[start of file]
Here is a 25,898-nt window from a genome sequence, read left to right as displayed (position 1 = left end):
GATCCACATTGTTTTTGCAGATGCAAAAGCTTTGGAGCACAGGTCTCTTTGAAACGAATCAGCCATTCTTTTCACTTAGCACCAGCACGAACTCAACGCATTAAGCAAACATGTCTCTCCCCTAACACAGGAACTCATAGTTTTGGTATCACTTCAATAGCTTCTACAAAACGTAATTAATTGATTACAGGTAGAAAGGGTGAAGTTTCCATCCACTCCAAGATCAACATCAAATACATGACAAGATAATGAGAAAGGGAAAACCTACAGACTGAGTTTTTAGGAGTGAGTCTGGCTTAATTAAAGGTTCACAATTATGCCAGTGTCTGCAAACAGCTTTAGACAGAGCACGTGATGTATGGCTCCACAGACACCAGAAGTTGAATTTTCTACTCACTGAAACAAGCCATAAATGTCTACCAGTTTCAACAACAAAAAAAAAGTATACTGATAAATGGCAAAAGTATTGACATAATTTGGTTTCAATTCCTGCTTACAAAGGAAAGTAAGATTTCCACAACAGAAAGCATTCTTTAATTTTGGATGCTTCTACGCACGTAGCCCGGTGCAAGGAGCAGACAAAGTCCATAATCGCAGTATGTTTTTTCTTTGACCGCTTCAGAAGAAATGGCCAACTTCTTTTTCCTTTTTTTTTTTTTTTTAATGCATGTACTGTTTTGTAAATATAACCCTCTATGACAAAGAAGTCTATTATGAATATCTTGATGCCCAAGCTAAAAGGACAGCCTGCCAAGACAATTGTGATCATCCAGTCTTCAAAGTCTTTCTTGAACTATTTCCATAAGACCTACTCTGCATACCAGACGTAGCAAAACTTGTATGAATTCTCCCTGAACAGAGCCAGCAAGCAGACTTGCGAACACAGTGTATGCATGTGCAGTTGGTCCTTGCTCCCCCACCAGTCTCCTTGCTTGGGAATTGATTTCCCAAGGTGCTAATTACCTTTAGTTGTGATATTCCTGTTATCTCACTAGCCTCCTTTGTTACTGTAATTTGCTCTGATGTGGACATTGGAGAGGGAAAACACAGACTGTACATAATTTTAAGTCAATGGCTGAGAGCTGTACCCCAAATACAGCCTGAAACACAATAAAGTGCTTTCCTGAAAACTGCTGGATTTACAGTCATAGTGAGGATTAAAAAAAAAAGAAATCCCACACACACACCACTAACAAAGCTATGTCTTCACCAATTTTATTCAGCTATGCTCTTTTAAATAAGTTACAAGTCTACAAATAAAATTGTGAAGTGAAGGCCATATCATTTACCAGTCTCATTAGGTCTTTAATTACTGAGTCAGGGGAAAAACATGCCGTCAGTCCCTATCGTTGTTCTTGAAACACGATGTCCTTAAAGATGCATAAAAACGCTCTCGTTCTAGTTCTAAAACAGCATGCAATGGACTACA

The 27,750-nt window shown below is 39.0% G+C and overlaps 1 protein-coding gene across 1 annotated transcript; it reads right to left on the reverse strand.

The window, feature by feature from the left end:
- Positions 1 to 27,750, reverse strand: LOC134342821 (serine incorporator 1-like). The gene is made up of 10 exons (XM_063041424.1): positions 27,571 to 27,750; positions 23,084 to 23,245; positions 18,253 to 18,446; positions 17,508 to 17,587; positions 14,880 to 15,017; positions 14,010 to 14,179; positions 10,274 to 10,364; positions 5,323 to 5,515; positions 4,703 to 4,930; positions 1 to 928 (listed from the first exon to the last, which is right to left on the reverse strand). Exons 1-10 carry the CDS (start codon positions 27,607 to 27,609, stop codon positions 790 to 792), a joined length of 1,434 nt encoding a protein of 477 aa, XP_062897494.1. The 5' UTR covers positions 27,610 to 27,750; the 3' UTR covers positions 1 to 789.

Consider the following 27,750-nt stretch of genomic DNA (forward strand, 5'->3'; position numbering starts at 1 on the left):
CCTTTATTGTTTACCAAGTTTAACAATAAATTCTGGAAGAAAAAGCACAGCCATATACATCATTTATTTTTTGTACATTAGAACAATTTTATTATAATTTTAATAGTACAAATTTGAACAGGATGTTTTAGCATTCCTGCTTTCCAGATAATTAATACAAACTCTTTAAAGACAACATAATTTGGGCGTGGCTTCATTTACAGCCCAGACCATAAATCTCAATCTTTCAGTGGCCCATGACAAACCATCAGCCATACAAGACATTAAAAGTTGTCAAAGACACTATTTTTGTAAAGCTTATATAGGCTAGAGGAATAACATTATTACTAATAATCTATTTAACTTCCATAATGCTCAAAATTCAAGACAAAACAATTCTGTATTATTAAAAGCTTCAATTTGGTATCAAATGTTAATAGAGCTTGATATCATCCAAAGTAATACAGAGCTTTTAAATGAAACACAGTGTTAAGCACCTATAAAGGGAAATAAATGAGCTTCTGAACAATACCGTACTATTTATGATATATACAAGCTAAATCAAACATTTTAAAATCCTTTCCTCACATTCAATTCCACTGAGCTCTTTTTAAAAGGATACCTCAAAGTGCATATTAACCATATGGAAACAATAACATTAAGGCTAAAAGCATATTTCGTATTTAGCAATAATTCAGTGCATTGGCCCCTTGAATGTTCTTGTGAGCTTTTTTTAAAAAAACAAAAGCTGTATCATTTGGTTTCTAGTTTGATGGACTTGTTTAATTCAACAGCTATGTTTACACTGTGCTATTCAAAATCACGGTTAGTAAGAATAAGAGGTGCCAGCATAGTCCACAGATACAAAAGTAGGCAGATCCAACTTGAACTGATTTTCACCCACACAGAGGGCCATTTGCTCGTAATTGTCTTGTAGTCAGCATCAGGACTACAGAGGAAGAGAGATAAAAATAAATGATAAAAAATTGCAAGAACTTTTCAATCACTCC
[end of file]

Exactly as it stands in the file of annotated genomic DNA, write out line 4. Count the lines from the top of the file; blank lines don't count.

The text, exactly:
The window, feature by feature from the left end: